President Donald Trump says he wants health reform that will be better than Obamacare, better than what we had before Obamacare, and better than the Democrats’ “Medicare for All.” And he’s not alone.
Numerous surveys show that health reform remains a top priority for Americans, who are concerned about high costs, access, and choice.
To address these problems, health reforms should focus on making it as easy as possible for people to access innovations such as:
Personal, “portable” health insurance that travels with them from job to job and in and out of the labor market.
Round-the-clock communication with their personal physicians by phone, email, and Skype.
Telemedicine, so they can even “visit” the doctor from home—avoiding traffic, long waits, and unneeded emergency room visits.
Centers of excellence that specialize in chronic health conditions (including preexisting conditions) and actively compete for patients.
Accounts owned and controlled by patients who are willing to manage their own care, including most forms of chronic care and even routine surgery.
Government should not mandate these changes. If employees and their employers like the arrangements they now have, they should be able to keep them.
But government needs to get out of the way, cut red tape and conflicting requirements, and quit interfering with the opportunity for people to have better options.
The Trump administration has already implemented executive actions that have brought us closer to all five of these goals. But to complete the reforms, Congress needs to enact legislation.
Here are some particulars.
1. Personal and portable health insurance.
In an ideal world, most people would own their own health insurance and take it with them as they traveled from job to job and in and out of the labor market.
Some employers may have better insurance than is available on the open market. But others might prefer to make a cash contribution to help employees pay their own premiums rather than provide insurance directly.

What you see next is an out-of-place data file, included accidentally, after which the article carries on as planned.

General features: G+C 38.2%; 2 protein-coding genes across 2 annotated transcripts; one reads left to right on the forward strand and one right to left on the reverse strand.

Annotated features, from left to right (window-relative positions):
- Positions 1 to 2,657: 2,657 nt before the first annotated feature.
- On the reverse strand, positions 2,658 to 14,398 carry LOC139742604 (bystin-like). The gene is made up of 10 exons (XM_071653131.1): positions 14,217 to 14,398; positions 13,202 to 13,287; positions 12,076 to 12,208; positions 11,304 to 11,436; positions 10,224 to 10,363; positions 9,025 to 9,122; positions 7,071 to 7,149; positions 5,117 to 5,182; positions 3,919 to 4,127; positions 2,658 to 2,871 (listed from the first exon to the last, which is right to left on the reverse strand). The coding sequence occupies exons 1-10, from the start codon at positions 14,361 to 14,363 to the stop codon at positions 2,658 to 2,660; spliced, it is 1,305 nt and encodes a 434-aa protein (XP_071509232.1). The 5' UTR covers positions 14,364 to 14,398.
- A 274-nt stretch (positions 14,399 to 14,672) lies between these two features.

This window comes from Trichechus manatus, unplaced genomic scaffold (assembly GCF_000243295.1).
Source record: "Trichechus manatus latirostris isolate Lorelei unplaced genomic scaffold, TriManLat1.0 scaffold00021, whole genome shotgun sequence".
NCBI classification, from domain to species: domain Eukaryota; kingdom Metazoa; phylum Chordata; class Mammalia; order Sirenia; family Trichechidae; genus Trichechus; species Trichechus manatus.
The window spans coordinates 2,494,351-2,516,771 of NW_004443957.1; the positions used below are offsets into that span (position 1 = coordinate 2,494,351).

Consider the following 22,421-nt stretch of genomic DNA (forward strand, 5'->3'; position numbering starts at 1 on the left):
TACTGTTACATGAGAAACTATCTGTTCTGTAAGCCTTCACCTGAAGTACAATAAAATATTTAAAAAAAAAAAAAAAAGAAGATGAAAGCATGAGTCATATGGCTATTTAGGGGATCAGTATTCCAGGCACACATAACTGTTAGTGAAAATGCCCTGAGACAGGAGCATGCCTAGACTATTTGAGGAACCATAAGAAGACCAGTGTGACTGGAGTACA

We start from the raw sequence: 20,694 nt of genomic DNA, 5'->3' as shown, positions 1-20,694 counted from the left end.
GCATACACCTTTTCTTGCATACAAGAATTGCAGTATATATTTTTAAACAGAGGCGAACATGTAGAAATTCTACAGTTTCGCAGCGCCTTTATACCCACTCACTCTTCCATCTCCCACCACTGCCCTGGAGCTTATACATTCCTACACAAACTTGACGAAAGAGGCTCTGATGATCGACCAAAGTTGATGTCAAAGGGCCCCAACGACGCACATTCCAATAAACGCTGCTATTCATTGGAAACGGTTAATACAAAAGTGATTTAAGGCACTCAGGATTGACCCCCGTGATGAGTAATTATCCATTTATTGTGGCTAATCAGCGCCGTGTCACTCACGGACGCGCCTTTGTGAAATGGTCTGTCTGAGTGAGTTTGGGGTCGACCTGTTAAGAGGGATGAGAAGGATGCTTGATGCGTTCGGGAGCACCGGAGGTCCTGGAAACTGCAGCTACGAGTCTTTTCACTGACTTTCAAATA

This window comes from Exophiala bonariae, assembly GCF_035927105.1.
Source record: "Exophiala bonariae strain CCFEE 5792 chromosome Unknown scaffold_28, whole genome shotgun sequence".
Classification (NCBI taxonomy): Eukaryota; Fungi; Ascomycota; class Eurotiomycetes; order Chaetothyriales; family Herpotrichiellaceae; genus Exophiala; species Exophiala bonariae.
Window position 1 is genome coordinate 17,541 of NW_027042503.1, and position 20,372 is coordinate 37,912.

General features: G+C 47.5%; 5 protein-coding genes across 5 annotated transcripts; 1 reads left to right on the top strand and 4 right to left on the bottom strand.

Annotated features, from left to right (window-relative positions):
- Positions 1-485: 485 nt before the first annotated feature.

Some employers were actually doing that before Obamacare. They used an account called a health reimbursement arrangement, providing tax-free funds employees could use to buy their own health insurance.
But with Obamacare came regulations and threats of steep employer fines that effectively deep-sixed this option.
Thankfully, the Trump administration is reversing course. Beginning next January, employers will be able to use health reimbursement arrangements to help employees obtain their own coverage with the administration’s blessing.
The Council of Economic Advisers estimates this change will affect 11 million workers. But it would affect far more if states cleaned up their individual markets to make them a more attractive option.
Congressional action should codify what the administration has already done and expand the reform in several ways.
In particular, states need broad authority to authorize insurance products that meet their residents’ needs, rather than meeting Obamacare’s expensive mandates.
Congress also needs to give states the freedom to make reforms that would lower costs and expand access to care.
2. Round-the-clock medical care.
Concierge doctors used to be available only to the rich. Today, “direct primary care” is far more affordable.
Atlas MD in Wichita, for example, provides all primary care along with 24/7 phone and email access and generic drugs for less than what Medicaid pays. It helps patients gain access to specialist care and diagnostic tests, with minimal waiting.
The cost: $50 a month for a middle-aged adult and $10 a month for a child.
There are 790 direct primary care practices like Atlas in the United States. Typically, they provide round-the-clock access to a physician via phone, email, and Skype.
These practices have a number of attractive features—and an excellent track record: They expand access to care, improve the quality of care, reduce overall health care spending, and report high levels of patient satisfaction.
This development has the potential to radically transform the way medicine is practiced in the United States. The only things standing in the way are unwise public policies.